Thursday, June 5, 2014

Xtend, the Gentle and Functional Java

I didn't want to learn yet another programming language.  But I had to.

I needed to create an Eclipse editor for a domain-specific language, and I needed to customize content-assist and completion.  A friend recommended Xtext as a quick way to get an Eclipse editor with all the goodies up and running.  And it was quite easy to start with; I had to translate my ANTLR grammar into Xtext, which wasn't too painful, and within a day or so I had a working editor for my DSL.

The next step was to add custom content-assist to the editor.  This turned out to be relatively easy as well, except that the file Xtext generated for me was in this new language, Xtend.  So I had to learn the language.  Unlike quite a few other people I know, I first read the manual.  I admit I did this reluctantly, but as I kept reading I got more and more excited.

I've been using Java for many years, both in teaching and in developing applications.  It is certainly nicer than C++, and the refactoring support in Eclipse is wonderful, but there were other languages I used in the past that I enjoyed much more than Java.  Common Lisp, especially on the Lisp Machine, was a great language with a great environment.  Scheme was a special pleasure, being a very compact yet extremely powerful language.  In contrast, Java is very limiting and extremely verbose!

First, the substance.  I am a great fan of functional programming; it is a limiting yet at the same time liberating paradigm.  You don't get to make any assignments or other state changes; in return, the computation model is very simple and similar to standard mathematics.  Functional languages enjoy referential transparency, which means that the same expression in the same environment will always yield the same value.  In contrast, when side effects are possible, it is possible to call the same function or method multiple times and get different results each time, since something in the environment may have changed.  While object-oriented programming seems to be all about changing state, it is still possible to use functional-programming techniques to minimize state changes to those places where they are really useful.  Item 15 of Joshua Bloch's excellent book Effective Java (2nd Edition) is "Minimize mutabililty."  And Bertand Meyer, designer of the Eiffel programming language, expounds in his classic text Object-Oriented Software Construction (2nd Edition) on his Command-Query Separation Principle.  This principle advocates minimizing state changes, and using functional programming techniques inside object-oriented programs as much as possible.  The Scala language is a more recent attempt to reconcile the functional and object-oriented programming styles.  Java allows a functional programming style, but makes it unnecessarily difficult.  (A ray of hope, though: Java 8 is going to have lambda notation!)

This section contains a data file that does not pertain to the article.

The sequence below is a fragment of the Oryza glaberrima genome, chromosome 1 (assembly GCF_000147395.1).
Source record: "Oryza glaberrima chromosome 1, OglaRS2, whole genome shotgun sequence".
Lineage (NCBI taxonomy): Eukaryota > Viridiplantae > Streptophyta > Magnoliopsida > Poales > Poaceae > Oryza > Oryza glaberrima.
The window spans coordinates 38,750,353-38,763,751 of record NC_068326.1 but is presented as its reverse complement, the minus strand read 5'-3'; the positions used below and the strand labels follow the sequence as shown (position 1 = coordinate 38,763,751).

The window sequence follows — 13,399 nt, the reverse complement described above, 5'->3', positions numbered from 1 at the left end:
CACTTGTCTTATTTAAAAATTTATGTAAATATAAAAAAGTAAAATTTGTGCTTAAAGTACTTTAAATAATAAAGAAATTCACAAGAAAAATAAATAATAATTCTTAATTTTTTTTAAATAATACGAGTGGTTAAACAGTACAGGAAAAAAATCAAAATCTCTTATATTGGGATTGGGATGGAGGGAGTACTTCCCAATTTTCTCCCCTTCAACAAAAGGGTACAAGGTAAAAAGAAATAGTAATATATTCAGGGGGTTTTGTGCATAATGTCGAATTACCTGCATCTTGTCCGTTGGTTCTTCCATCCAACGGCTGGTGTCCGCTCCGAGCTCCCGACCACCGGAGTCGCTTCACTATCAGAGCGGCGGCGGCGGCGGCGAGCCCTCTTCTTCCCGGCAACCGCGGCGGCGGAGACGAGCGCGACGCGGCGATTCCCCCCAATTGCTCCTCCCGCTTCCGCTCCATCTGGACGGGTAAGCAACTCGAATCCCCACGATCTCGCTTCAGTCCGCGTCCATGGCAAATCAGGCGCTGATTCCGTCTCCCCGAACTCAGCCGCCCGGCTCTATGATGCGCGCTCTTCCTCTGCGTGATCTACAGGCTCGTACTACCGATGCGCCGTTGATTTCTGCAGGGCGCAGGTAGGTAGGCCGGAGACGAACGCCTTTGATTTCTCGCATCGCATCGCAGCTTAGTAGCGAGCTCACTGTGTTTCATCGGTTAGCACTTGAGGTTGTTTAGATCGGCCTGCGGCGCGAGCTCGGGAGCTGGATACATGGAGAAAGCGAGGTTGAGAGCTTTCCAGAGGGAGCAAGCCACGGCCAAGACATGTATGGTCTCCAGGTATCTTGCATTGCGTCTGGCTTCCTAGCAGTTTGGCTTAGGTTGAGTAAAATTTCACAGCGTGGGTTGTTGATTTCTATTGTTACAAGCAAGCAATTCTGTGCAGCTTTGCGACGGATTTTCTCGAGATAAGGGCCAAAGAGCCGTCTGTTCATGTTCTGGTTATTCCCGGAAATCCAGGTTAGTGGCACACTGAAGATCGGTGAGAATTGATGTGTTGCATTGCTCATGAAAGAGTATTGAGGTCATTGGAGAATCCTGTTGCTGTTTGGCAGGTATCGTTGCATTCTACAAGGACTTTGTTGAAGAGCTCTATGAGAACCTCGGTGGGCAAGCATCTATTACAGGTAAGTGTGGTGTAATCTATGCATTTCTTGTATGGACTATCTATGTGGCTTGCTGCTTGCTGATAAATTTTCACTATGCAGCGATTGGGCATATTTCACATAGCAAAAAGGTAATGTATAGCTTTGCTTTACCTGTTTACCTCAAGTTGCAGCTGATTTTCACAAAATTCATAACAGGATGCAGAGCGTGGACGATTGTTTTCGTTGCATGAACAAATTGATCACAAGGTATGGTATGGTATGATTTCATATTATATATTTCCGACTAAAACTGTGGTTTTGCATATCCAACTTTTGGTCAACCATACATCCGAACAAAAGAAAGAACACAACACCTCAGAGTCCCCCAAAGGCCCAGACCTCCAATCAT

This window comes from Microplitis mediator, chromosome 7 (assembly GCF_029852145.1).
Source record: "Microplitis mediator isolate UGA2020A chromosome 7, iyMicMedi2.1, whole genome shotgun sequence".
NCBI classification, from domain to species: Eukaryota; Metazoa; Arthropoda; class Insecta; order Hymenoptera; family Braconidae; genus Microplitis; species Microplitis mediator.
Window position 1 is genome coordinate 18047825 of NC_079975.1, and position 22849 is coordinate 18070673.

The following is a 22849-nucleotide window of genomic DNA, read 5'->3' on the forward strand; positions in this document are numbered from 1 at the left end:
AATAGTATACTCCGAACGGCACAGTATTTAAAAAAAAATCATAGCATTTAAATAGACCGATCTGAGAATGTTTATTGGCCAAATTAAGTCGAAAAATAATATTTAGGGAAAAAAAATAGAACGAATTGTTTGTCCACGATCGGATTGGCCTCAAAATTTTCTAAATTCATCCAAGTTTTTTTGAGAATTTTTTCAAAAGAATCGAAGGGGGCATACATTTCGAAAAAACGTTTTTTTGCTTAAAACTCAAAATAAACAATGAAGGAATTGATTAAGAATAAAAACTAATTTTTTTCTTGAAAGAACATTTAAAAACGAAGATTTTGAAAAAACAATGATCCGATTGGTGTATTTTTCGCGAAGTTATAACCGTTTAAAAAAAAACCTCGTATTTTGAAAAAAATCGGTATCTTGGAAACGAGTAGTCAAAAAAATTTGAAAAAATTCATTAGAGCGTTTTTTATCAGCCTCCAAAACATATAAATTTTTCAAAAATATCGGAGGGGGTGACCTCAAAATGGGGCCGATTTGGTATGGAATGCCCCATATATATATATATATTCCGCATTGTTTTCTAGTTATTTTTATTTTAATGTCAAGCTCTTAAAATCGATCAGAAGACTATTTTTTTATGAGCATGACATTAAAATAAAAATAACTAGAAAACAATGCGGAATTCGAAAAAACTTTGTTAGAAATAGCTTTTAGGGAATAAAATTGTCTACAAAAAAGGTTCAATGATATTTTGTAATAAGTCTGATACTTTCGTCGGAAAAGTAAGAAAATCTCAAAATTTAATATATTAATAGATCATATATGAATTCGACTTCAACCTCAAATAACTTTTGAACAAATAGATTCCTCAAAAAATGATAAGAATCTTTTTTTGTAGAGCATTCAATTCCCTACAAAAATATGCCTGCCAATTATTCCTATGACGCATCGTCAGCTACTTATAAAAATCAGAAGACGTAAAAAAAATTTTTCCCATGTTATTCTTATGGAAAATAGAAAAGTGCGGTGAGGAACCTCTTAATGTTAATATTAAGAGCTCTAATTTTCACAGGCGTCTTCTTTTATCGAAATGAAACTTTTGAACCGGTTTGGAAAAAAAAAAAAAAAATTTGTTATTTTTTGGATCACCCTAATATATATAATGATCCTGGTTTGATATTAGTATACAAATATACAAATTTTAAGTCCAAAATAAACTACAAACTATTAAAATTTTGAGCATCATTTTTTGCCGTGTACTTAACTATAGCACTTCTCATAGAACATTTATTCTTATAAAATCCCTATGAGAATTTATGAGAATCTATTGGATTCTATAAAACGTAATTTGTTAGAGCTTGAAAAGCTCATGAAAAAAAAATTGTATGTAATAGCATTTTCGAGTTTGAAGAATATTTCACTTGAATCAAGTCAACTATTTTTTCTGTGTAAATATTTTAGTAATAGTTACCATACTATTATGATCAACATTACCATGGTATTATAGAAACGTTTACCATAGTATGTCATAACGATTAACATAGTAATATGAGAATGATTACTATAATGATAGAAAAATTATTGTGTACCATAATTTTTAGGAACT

And then, there is the form.  Java is obnoxiously verbose, especially in its requirements for types everywhere.  I'm not necessarily objecting to strong typing here, but even with strong typing there are many type inferences that the compiler can make.  For example, the fact that I have to write something like this is infuriating:

HashMap<String, List<String, Integer>> map = new HashMap<String, List<String, Integer>>();

One way of thinking about Xtend is as a simpler syntax for Java.  The Xtend compiler does extensive type inference, and most type specifications are optional.  But Xtend is much more than that.  It provides many conveniences, and is particularly well-geared to the use of functional techniques.  Functions ("lambda expressions") are an essential part of the language, and are a pleasure to use and read.  They simplify a lot of the boilerplate code needed in Java for callbacks of various kinds.  In addition, Xtend libraries supply many utilities in the functional style, and these look like an integral part of the language due to Xtend's extension capabilities, which allow external libraries to add methods that can be called as though they existed in the original Java classes.  Another great convenience is a much enhanced switch statements, which, among other things, can switch on types without requiring type casts.

At the same time, Xtend compiles directly into (readable) Java, not even into bytecode.  So it is 100% compatible with Java, and can be used in any combination with Java classes.  For example, Xtend classes can inherit from Java classes as well as the other way round.  Xtend is well-integrated with Eclipse, and offers most of the conveniences of Java development, including debugging the Xtext sources.  The major lack is in refactoring, although Rename, for example, is available using the Alt-Shift-R shortcut.

If you are stuck with Java but want a nicer syntax, I recommend that you take a good long look at Xtend.  You can start with the 50-second video on the Xtend website, then read the manual; surprisingly, it is quite readable!

#Xtend #FunctionalProgramming #Java

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